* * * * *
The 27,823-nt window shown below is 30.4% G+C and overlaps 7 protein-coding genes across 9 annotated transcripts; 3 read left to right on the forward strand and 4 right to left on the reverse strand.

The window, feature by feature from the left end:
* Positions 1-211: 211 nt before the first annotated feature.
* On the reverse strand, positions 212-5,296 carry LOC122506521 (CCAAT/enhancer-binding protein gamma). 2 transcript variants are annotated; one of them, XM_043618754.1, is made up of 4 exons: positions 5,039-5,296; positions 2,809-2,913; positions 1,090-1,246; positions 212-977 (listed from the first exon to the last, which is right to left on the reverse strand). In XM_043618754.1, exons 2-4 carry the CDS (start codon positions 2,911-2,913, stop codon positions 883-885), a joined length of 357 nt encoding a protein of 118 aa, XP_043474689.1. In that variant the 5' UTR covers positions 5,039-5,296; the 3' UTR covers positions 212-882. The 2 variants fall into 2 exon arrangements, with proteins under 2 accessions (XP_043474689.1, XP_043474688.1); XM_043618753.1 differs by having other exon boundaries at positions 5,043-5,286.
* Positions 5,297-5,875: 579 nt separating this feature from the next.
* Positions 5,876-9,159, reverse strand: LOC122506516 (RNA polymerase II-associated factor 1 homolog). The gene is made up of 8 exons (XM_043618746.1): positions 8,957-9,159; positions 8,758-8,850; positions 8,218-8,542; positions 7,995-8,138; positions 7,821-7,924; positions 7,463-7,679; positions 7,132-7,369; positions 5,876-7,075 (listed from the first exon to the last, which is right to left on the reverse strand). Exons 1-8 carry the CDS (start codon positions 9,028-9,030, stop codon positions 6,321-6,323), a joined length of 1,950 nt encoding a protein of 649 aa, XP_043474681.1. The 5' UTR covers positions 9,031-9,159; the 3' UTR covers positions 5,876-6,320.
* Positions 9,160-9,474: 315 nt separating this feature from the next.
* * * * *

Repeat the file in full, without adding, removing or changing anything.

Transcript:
The 27,823-nt window shown below is 30.4% G+C and overlaps 7 protein-coding genes across 9 annotated transcripts; 3 read left to right on the forward strand and 4 right to left on the reverse strand.

The window, feature by feature from the left end:
* Positions 1-211: 211 nt before the first annotated feature.
* On the reverse strand, positions 212-5,296 carry LOC122506521 (CCAAT/enhancer-binding protein gamma). 2 transcript variants are annotated; one of them, XM_043618754.1, is made up of 4 exons: positions 5,039-5,296; positions 2,809-2,913; positions 1,090-1,246; positions 212-977 (listed from the first exon to the last, which is right to left on the reverse strand). In XM_043618754.1, exons 2-4 carry the CDS (start codon positions 2,911-2,913, stop codon positions 883-885), a joined length of 357 nt encoding a protein of 118 aa, XP_043474689.1. In that variant the 5' UTR covers positions 5,039-5,296; the 3' UTR covers positions 212-882. The 2 variants fall into 2 exon arrangements, with proteins under 2 accessions (XP_043474689.1, XP_043474688.1); XM_043618753.1 differs by having other exon boundaries at positions 5,043-5,286.
* Positions 5,297-5,875: 579 nt separating this feature from the next.
* Positions 5,876-9,159, reverse strand: LOC122506516 (RNA polymerase II-associated factor 1 homolog). The gene is made up of 8 exons (XM_043618746.1): positions 8,957-9,159; positions 8,758-8,850; positions 8,218-8,542; positions 7,995-8,138; positions 7,821-7,924; positions 7,463-7,679; positions 7,132-7,369; positions 5,876-7,075 (listed from the first exon to the last, which is right to left on the reverse strand). Exons 1-8 carry the CDS (start codon positions 9,028-9,030, stop codon positions 6,321-6,323), a joined length of 1,950 nt encoding a protein of 649 aa, XP_043474681.1. The 5' UTR covers positions 9,031-9,159; the 3' UTR covers positions 5,876-6,320.
* Positions 9,160-9,474: 315 nt separating this feature from the next.